The second thing is that there are two aspects to any kind of communication, that is to say, the contents of the communication and the fact of the communication itself. I am talking to you now here Brian, and there are two things going on. I am saying things to you, I am saying words and some of them might have a meaning to you and some of your listeners, but I am also maintaining a relationship with you. Myself as one human being to you, as another human being and maybe at the end of the day you or I will remember this conversation as an experience of human communication, without necessarily remembering the words that have been said.
I think one of the first roles of an apologist is not to prove the other person wrong because apparently nobody has ever been converted by losing an argument. But the role of an apologist is to maintain the communication, to open up a communication with those who might be seeking – by those who are willing to expose themselves – to different ideas. And of course, their language! Because there is no point in speaking the truth if you’re speaking a language that the person in front of you can’t understand, which is why it is also important for us to understand where atheists are coming from in their modern day arguments. And how many valid refutations and answers there are in the Christian message to all these criticisms.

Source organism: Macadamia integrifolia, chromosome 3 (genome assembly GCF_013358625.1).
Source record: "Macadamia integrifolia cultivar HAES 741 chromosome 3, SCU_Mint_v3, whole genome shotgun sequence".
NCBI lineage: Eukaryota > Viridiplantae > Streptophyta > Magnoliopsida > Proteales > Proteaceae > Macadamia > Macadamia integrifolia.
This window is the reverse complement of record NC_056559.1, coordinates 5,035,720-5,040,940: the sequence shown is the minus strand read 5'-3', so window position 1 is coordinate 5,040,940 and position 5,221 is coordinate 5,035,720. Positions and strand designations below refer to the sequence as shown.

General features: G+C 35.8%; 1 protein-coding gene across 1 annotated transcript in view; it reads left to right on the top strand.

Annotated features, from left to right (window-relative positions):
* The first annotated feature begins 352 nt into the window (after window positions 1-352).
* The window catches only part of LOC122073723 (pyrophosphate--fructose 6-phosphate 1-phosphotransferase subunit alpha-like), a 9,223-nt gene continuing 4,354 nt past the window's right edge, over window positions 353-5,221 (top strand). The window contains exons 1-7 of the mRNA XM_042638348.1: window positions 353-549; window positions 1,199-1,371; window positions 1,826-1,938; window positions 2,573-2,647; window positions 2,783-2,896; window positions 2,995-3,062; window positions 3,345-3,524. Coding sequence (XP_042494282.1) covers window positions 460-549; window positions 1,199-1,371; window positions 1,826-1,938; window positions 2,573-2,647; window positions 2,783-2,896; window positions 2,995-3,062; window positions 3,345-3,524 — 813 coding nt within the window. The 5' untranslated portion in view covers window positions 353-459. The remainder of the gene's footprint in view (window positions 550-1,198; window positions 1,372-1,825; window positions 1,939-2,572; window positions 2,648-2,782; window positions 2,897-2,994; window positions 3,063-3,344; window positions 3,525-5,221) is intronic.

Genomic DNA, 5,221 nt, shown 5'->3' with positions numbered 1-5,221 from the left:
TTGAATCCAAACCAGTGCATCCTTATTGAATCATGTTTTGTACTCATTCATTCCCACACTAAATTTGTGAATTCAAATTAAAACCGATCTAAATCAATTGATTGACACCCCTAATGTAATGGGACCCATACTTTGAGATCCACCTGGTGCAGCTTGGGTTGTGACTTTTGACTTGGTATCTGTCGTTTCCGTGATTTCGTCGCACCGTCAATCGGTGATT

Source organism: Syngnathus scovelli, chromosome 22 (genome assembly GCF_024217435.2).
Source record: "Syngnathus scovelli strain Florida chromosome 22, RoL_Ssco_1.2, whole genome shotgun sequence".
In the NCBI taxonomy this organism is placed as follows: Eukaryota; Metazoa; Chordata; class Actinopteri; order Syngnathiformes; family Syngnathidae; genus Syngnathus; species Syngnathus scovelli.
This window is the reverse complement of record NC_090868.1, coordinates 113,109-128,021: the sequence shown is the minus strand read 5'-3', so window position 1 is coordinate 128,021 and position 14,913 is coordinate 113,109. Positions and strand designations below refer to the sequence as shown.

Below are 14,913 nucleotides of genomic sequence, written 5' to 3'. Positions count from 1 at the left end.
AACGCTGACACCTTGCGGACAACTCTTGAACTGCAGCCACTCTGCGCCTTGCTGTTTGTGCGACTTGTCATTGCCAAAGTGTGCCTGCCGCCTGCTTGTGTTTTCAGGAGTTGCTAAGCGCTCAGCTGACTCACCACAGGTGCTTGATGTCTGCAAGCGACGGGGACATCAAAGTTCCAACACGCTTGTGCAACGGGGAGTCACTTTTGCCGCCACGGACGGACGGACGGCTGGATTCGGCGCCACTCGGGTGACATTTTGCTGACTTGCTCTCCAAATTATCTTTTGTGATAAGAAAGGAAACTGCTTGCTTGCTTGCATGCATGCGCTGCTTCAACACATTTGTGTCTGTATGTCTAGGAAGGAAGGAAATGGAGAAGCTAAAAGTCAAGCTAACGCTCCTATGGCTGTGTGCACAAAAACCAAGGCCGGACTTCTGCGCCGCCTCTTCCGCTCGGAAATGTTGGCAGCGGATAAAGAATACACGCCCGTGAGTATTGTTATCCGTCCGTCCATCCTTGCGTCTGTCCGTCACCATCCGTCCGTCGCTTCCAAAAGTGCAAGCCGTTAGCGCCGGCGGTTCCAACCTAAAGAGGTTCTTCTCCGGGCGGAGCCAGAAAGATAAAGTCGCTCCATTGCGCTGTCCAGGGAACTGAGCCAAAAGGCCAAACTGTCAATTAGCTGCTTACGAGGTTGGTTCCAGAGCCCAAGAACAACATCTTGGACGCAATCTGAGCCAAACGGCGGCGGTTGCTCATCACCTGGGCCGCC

BA: You know many of our listeners are probably going to be those who are interested in Christian apologetics. However, I’m thinking there may also be atheists who are listening, so if you had something to say to those who are unbelievers, what would that be?
RM: If there are unbelievers listening to what I’m saying now, the first thing I would say is “Why?” Why are you bothering listening to me? What do you think that I can possibly have to say to you that could be of any interest to you?
Now, I’m going to suggest what some of your possible motivations could be. It could be that you are just here to listen to this guy, Richard Morgan, who created such a scandal on the Richard Dawkins’ website. Maybe just listening to what I’m saying in order to be able to quote it back on your own atheist blog and say, “Yeah look at what this guy, Richard Morgan, is saying now!” Perhaps you’re just looking for more weapons to use against me! Well, if that is the case, well, God bless you! I hope it brings you happiness – it won’t! If you think it does, just do your own thing.
You might also be listening because you have a genuine open mind. Maybe you’re an atheist who says, “OK, science does not have the answer to everything and science and philosophy will never have the answer to everything. Maybe some other answers are available elsewhere”. And I do believe that those who listen with an open mind, and more importantly, an open heart, with a certain amount of humility to be able to say, “I don’t know everything”, then I believe those people are exposing themselves to the most dangerous experience of their lives! That experience is called, “conversion”. I believe those people are opening themselves to the most powerful explosion of divine love in their lives that they could ever imagine – that they could not even imagine! And they will have the same surprise as me. That they won’t have been reasoned into it; they won’t have been “logic-ed” into it; they will have been “miracled” into it, as somebody said in a film!